Swept-Field Confocal Microscopy

Mathias Pasche-Drews, Field Applications Specialist, Teledyne Photometrics

Dan Croucher, Applications Team Manager, Teledyne Photometrics


One of the most popular confocal microscopy techniques is spinning disk confocal microscopy; a high-speed, high sensitivity technique that is reasonably simple to implement. Conventional spinning disk confocal microscopy uses a dual disk strategy which focuses excitation light through microlenses on the first disk into the pinholes of the second disk to increase acquisition speed and the amount of light reaching the sample. Emission light then passes back through the second disk and onto the camera. This method does have drawbacks, however, such as high crosstalk, low spatial resolution, limited objective lens selection and the acquisition speed is ultimately limited by the rotational speed of the disks.

Swept-field confocal microscopy overcomes these limitations by using a positionable aperture plate containing a variety of pinhole columns and slit apertures instead of pinholes embedded on a spinning disk. This one-dimensional pinhole/slit array can be swept across the sample by galvanometric and piezo-controlled mirrors to collect confocal information from structures within the plane of focus and reject out-of-focus information at high speed and high resolution with much-reduced crosstalk.

The swept-field microscope is manufactured and distributed by Bruker as the Opterra II swept-field confocal microscope.

The Swept-Field Principle

Bruker has optimized the spacing between individual pinholes (Figure 1) which results in the system showing half or less crosstalk usually observed on a conventional spinning disk system relying on a twodimensional array (i.e. having a second disk with microlenses).

Depending on the selected microscope objective lens, the system can use three differently sized pinhole dimensions to allow the user to match the pinhole size to their imaging requirements resulting in optimal results under each condition.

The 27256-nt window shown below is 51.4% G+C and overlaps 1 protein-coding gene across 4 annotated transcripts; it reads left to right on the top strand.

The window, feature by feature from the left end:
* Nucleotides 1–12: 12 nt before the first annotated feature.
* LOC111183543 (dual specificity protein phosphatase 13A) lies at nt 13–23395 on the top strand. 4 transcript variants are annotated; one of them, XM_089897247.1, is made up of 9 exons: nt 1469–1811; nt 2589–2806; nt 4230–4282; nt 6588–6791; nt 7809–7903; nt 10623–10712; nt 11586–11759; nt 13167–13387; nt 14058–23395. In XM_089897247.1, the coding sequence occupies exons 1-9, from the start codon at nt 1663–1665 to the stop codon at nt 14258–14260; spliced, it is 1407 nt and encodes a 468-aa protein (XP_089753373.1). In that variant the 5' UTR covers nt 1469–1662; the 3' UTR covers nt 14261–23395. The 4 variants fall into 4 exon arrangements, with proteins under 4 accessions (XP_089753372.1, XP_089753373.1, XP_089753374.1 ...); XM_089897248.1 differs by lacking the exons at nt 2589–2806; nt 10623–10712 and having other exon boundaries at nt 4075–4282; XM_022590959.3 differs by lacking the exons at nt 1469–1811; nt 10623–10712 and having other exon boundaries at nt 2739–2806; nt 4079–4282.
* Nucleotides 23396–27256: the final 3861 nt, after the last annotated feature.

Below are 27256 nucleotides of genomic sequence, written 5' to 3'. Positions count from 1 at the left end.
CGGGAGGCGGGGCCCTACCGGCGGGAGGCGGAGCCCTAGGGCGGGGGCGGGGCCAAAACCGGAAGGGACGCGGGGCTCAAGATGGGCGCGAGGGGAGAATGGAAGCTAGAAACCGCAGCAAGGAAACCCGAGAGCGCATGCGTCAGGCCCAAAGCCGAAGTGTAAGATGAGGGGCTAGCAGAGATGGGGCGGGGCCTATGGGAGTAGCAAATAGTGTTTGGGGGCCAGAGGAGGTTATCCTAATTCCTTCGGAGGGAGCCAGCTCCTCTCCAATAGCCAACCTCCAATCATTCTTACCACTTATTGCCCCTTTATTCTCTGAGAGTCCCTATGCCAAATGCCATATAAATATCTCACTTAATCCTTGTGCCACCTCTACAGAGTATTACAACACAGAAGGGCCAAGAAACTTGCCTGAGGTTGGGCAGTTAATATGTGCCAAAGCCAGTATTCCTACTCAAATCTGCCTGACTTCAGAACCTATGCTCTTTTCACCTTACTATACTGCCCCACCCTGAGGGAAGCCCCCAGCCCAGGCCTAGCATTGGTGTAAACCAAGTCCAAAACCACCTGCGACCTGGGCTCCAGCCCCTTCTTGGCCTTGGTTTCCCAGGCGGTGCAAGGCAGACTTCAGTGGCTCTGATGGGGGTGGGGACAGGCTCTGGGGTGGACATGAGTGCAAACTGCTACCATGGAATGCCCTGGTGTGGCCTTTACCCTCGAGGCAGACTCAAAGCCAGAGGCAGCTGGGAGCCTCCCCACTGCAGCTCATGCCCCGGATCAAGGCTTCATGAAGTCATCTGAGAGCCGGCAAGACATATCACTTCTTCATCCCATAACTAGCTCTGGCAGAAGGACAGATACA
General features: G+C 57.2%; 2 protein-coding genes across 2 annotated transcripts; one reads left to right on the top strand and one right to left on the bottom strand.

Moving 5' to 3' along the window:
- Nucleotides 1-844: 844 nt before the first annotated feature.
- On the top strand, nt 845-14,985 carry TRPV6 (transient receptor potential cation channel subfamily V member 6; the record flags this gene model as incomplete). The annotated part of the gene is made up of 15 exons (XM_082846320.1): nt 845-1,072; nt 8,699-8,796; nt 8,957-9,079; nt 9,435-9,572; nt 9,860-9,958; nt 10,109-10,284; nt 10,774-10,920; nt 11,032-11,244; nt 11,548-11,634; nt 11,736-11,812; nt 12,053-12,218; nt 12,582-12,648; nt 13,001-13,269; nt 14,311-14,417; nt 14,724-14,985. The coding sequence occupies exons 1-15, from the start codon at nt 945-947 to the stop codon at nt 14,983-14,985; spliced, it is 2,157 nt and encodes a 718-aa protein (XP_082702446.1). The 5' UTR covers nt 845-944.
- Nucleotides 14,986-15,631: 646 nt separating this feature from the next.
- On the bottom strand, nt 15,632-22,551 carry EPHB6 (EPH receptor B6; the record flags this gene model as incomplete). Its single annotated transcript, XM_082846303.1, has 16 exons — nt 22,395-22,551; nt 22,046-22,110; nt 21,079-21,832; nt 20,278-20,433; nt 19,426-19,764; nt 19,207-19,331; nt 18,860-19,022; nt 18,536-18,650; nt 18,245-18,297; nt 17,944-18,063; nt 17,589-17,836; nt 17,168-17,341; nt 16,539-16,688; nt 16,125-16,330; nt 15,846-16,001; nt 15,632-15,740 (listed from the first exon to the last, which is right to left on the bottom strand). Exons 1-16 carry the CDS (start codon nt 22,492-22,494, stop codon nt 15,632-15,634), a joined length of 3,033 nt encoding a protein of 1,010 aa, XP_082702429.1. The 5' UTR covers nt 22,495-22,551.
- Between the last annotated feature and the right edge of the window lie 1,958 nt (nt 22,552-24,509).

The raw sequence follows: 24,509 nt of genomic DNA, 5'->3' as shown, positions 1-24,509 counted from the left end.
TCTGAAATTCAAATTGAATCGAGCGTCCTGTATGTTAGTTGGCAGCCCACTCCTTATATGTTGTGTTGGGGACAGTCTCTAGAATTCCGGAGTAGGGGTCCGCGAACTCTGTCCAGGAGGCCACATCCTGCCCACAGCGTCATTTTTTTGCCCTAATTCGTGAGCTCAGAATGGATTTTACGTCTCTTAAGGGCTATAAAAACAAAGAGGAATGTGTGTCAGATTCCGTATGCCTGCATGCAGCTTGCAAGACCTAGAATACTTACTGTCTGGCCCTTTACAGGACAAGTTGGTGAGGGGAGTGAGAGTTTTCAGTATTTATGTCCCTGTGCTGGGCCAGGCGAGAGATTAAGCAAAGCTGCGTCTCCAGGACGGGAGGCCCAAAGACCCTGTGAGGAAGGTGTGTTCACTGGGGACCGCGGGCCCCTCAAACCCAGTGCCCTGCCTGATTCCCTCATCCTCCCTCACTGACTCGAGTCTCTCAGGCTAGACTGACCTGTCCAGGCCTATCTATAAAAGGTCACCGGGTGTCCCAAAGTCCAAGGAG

In slit-scan mode, speed can be vastly increased at the expense of spatial resolution. The system has slits of four different widths to give users the choice to best accommodate their sample.

Figure 1
Figure 1: Opterra II Swept field pinhole pattern and light path

The optical system is highly efficient and is able to capture more photons than spinning disk confocal microscopy with reduced back reflections from incoming light, crosstalk, and noise. The stationary pinhole apertures allow speed to be increased without the distortions typically seen at high frame rates on other scanning confocal systems.

The entire system is software controlled and the user is able to switch between pinholes/slits swiftly without the need to manually change hardware components. Moreover, a bypass mode is available to enable regular phase, DIC, brightfield and epifluorescence on the same system.

Figure 2
Figure 2: Pancreas tumor section. Montage of 2 mm x 1.5 mm area at 60x magnification (from Bruker)

Bruker claims that the Opterra II produces a much improved uniformity in both sample illumination and detected emission, resulting in better images and hence more quantitative data. The roll-off of signal across the FOV is less than 10% on the Opterra II compared to 30% on an optimally adjusted conventional spinning disk system.

Bruker also claims the fastest available 10-position filter-wheel (45 to 110 ms between positions), for fast emission wavelength switching. The light source is a Helios laser launch housing up to five solid-state lasers, optimized by blanking to reduce exposure time.

Cameras for the Opterra II

Various cameras have been implemented in the swept-field system but the best performance can be achieved with a sensitive camera with high speed and a large field of view.

Figure 3: Bruker Opterra II on a Nikon TiE equipped with a Teledyne Photometrics Evolve 512 Delta (From Bruker)

Swept-field microscopy has historically been performed with EMCCD cameras which are highly sensitive but have a relatively small field of view and slow speed.

More recently, one of the more attractive options has been back-illuminated sCMOS cameras which have equivalent sensitivity to an EMCCD camera but with the field of view, speed and pixel size advantages of sCMOS technology. This allows sensitivity and resolution to be maximized without trading off speed and field of view.

The range of pixel sizes offered by modern back-illuminated sCMOS cameras can ensure Nyquist sampling with 60× magnification (with a pixel size of 6.5 µm) or Nyquist sampling with 100× magnification (with a pixel size of 11 µm). Modern back-illuminated sCMOS cameras also have the field of view necessary to get the most out of the diagonal field of view of thes wept-field confocal microscope.

Putting all of these specifications together ensures the fastest, most physiologically relevant data acquisition with the highest throughput.